Boeing 747-400
With a total of 694 aircraft, the Boeing 747-400 represents the most frequently built version of the 747. Until the Airbus A380 was built, it was the largest passenger aircraft in the world. Compared to previous versions, the cockpit of this Boeing 747 was reduced in size to allow operation with only two pilots. While most airlines no longer use the model, the Boeing 747-400 is still in regular service with Lufthansa as of 2023, with 614 flights in the first quarter of the year alone.

Boeing 747-8
The largest 747 is the Boeing 747-8, sometimes incorrectly referred to as the Boeing 747-800. It can be seen as a response to Airbus in the Boeing 747 vs. Airbus A380 battle. Like Airbus, however, Boeing misjudged the situation: instead of the original estimated demand of 960 aircraft by 2025, only a total of 155 aircraft were built and delivered. Incidentally, Lufthansa's 19 active Boeing 747-8s currently make the Kranich airline the world's largest operator of the 747 as a passenger aircraft.

Cargo variants of the Boeing 747
As a cargo variant, the Boeing 747 enjoyed great popularity throughout its production period and continues to be in service. In addition to converted models, there are also dedicated cargo aircraft that allow cargo to enter the aircraft through an upward-opening nose door in the nose of the aircraft.

Shuttle Carrier Aircraft (SCA)
In 1977 and 1991, NASA converted two Boeing 747s into Space Shuttle Carrier Aircraft (SCA). In this variant, the 747 carries a space shuttle virtually "piggyback". They were used for the duration of the Space Shuttle program to transfer them between their launch and landing sites.

By the way: You can watch the launch and landing of a Space Shuttle at the Knuffigen Airport.

A converted Boeing 747 transporting a space shuttle

Stratospheric Observatory for Infrafred Astronomy (SOFIA)
This flying telescope based on a Boeing 747-SP was developed in cooperation between NASA and the German Aerospace Center. After a test and development phase, the telescope operated from 2014 to 2022, but was then discontinued due to excessive operating costs.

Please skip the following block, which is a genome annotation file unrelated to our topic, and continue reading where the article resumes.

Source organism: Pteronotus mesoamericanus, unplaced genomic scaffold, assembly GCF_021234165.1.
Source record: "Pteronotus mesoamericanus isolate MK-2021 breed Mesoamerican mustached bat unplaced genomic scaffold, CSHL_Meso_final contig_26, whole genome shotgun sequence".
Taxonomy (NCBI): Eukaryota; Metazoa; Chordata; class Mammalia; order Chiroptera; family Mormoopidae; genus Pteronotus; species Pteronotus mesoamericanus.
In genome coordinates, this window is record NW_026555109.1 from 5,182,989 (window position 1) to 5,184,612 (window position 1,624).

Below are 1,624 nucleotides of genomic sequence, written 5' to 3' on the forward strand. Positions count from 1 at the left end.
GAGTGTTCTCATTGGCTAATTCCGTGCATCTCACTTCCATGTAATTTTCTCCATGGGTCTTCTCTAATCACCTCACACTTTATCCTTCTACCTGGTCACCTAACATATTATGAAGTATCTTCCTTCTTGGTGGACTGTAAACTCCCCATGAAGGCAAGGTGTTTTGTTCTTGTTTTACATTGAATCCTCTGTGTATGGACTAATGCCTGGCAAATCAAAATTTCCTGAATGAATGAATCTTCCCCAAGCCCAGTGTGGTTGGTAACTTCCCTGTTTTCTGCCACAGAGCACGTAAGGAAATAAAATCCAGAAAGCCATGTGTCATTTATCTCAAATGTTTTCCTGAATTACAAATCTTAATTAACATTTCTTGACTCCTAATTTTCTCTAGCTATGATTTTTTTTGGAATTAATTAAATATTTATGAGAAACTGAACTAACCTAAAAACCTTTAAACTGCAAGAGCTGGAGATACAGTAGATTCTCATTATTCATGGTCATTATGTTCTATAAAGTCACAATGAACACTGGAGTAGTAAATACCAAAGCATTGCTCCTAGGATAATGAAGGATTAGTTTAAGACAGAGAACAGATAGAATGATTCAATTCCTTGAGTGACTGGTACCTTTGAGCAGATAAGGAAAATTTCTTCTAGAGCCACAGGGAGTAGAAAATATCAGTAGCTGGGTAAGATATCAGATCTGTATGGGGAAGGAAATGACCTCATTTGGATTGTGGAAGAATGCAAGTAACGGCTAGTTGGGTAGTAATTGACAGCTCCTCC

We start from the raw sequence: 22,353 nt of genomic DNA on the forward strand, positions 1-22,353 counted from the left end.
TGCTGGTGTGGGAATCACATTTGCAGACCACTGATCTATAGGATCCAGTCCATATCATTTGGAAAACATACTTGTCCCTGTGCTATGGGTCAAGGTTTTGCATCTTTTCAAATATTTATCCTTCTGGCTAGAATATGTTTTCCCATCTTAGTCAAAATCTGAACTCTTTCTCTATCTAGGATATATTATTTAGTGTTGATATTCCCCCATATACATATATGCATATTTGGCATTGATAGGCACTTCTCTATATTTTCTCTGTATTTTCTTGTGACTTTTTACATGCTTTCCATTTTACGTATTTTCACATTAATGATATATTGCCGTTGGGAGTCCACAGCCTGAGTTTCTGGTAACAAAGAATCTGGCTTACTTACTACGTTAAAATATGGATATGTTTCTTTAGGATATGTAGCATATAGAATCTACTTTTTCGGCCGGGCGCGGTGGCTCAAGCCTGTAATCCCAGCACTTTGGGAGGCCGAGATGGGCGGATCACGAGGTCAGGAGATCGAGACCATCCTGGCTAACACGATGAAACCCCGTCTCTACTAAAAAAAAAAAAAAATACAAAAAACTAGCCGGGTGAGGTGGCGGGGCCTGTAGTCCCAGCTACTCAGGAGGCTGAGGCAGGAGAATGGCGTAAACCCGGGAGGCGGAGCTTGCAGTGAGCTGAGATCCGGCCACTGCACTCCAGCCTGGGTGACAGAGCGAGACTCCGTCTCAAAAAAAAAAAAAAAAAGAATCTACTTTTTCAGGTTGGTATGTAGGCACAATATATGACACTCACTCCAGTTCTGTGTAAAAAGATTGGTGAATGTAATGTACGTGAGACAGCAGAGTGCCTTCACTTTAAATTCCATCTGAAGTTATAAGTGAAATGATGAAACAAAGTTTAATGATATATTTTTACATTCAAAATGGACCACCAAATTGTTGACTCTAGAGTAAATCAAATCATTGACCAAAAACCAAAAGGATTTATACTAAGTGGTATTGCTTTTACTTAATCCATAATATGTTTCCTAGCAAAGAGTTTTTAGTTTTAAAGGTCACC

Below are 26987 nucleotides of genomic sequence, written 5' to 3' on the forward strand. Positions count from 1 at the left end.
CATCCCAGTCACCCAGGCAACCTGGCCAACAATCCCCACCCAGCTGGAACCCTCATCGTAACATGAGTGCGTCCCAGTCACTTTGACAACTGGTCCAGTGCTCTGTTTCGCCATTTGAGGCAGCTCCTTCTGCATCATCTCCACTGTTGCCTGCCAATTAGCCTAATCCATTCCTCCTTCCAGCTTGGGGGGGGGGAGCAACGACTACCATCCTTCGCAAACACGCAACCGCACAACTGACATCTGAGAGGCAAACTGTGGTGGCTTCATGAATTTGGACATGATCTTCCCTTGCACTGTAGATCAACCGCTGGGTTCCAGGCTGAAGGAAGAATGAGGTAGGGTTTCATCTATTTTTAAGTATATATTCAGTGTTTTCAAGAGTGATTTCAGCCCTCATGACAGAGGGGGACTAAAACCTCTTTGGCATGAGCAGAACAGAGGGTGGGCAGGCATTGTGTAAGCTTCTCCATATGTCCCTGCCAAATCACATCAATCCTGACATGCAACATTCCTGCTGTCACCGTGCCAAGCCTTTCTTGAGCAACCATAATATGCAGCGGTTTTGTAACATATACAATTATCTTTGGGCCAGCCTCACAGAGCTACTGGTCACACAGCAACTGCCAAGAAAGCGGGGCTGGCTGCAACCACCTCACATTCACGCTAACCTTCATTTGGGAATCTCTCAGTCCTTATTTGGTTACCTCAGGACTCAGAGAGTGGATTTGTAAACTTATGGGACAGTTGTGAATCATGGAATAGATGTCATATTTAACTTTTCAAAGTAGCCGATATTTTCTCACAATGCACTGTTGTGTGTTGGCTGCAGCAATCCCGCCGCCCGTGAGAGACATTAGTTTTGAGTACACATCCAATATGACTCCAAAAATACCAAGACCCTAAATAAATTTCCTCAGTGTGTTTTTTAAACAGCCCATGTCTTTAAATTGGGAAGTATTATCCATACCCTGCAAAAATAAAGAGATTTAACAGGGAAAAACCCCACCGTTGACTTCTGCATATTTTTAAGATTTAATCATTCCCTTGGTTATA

747 supertanker
Evergreen International Aviation developed several firefighting aircraft from old Boeing 747 aircraft. As a result, they represented the largest firefighting aircraft in the world. However, due in part to the dissolution of Evergreen, they are no longer in service.

The Boeing 747 as Air Force One

Since 1990, Air Force One has also been a 747, the aircraft of the President of the United States. Strictly speaking, it is not a single aircraft, but two 747 VC-25As, with the individual registration numbers 28000 and 29000. The designation Air Force One also applies strictly speaking only when the president is actually on board. There, the incumbent has the so-called "White House" at his disposal, the front part of the aircraft with the "Oval Office aboard Air Force One," from which he can address the nation if necessary. There are also several conference rooms, sleeping quarters, a private office, a pharmacy, and shower and wash rooms. Also on board at all times are a doctor and nursing staff, as well as ample food supplies. In addition, Air Force One has a guest area outside the "White House."

The Boeing 747 as Airforce One on a tarmac

The Boeing 747 was an unsurprising choice for these roles, as the previous models of Air Force One were already manufactured by Boeing. Other Boeing 747s have already been identified as successors to the current aircraft; based on the 747-8, these will wear the Air Force One blue from 2025.

The legendary Boeing 747 still carries passengers around the world. If you should also take off with the world-famous jumbo jet, we wish you a good flight!